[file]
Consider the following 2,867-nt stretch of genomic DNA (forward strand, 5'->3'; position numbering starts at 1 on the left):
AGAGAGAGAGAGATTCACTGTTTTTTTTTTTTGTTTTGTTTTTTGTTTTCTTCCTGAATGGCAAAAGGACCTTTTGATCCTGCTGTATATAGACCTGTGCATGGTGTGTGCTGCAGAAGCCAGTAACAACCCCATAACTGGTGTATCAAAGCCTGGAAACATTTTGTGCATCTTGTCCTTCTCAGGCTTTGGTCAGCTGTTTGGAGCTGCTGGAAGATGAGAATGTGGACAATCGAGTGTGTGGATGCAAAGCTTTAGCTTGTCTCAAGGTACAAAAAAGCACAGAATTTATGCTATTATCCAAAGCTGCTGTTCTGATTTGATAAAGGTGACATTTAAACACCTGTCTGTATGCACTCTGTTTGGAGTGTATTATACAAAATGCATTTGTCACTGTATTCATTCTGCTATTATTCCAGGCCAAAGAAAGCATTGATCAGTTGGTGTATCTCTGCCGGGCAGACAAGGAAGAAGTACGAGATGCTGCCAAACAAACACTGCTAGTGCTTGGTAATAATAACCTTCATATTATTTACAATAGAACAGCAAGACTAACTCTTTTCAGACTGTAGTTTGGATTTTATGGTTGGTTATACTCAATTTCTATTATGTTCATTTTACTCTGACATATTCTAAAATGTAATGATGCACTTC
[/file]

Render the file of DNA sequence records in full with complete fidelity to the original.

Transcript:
Consider the following 2,867-nt stretch of genomic DNA (forward strand, 5'->3'; position numbering starts at 1 on the left):
AGAGAGAGAGAGATTCACTGTTTTTTTTTTTTGTTTTGTTTTTTGTTTTCTTCCTGAATGGCAAAAGGACCTTTTGATCCTGCTGTATATAGACCTGTGCATGGTGTGTGCTGCAGAAGCCAGTAACAACCCCATAACTGGTGTATCAAAGCCTGGAAACATTTTGTGCATCTTGTCCTTCTCAGGCTTTGGTCAGCTGTTTGGAGCTGCTGGAAGATGAGAATGTGGACAATCGAGTGTGTGGATGCAAAGCTTTAGCTTGTCTCAAGGTACAAAAAAGCACAGAATTTATGCTATTATCCAAAGCTGCTGTTCTGATTTGATAAAGGTGACATTTAAACACCTGTCTGTATGCACTCTGTTTGGAGTGTATTATACAAAATGCATTTGTCACTGTATTCATTCTGCTATTATTCCAGGCCAAAGAAAGCATTGATCAGTTGGTGTATCTCTGCCGGGCAGACAAGGAAGAAGTACGAGATGCTGCCAAACAAACACTGCTAGTGCTTGGTAATAATAACCTTCATATTATTTACAATAGAACAGCAAGACTAACTCTTTTCAGACTGTAGTTTGGATTTTATGGTTGGTTATACTCAATTTCTATTATGTTCATTTTACTCTGACATATTCTAAAATGTAATGATGCACTTC